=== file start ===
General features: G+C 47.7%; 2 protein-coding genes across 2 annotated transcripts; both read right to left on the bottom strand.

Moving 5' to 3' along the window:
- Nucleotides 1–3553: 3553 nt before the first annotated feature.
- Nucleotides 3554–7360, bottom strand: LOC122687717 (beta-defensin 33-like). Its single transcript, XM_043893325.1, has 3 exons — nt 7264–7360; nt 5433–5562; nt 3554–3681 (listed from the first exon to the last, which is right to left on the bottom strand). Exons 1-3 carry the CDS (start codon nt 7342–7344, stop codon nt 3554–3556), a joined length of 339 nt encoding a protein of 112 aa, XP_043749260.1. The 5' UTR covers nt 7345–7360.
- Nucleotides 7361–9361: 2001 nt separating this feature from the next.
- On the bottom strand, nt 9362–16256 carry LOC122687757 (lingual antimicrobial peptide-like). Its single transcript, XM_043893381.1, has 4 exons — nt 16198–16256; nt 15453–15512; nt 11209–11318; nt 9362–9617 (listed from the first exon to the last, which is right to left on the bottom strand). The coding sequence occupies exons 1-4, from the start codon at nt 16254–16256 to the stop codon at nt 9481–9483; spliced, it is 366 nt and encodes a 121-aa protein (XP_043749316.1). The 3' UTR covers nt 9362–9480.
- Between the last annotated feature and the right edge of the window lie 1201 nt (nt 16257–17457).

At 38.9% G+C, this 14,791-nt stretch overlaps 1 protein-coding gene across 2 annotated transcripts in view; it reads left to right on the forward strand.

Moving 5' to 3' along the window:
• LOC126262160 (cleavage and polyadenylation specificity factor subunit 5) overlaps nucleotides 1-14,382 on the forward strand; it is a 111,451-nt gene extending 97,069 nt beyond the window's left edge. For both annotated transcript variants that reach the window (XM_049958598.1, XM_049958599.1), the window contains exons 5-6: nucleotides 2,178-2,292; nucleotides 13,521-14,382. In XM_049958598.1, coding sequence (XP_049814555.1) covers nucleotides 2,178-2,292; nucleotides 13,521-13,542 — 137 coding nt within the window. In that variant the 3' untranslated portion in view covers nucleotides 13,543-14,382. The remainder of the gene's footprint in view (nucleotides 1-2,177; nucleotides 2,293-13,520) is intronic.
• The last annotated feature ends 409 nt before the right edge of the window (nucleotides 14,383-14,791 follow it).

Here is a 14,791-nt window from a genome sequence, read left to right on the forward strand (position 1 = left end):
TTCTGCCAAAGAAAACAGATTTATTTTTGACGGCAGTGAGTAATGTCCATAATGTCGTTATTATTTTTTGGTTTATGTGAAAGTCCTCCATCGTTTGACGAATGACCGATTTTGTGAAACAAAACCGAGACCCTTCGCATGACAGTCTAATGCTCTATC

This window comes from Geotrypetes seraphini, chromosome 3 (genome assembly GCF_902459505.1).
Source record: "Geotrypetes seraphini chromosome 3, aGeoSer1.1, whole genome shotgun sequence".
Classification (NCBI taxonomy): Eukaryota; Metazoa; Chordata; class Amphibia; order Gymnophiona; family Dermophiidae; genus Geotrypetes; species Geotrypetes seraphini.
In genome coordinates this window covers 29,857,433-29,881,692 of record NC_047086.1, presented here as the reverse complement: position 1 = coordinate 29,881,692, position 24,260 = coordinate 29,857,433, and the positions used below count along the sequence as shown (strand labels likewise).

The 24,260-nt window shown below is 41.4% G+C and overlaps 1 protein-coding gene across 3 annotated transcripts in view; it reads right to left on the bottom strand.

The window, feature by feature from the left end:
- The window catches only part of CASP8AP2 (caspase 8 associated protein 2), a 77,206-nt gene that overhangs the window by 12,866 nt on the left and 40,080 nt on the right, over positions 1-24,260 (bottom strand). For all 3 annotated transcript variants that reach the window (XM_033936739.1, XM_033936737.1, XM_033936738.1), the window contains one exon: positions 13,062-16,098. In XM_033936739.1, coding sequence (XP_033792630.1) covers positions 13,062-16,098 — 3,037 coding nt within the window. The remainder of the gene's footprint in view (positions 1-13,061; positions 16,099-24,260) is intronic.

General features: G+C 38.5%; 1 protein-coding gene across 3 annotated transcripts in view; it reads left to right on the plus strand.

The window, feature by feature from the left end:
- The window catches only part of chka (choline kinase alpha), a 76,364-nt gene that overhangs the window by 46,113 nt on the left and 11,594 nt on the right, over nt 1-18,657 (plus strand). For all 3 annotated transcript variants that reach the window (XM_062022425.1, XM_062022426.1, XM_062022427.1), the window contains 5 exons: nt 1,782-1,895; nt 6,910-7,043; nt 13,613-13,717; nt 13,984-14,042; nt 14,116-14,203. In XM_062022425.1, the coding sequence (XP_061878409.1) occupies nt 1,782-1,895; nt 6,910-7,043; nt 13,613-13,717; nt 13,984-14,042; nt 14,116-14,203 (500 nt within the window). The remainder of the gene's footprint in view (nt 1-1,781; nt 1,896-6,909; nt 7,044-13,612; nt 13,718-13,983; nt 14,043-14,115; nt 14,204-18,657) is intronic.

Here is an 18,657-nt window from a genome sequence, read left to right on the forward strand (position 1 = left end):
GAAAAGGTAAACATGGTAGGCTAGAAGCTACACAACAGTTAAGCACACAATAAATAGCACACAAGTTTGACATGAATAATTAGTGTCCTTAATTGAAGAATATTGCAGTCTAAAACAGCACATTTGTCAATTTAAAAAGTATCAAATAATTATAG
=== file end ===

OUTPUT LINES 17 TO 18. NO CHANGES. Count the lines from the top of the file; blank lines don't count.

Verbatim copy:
In genome coordinates this window covers 29,857,433-29,881,692 of record NC_047086.1, presented here as the reverse complement: position 1 = coordinate 29,881,692, position 24,260 = coordinate 29,857,433, and the positions used below count along the sequence as shown (strand labels likewise).

The 24,260-nt window shown below is 41.4% G+C and overlaps 1 protein-coding gene across 3 annotated transcripts in view; it reads right to left on the bottom strand.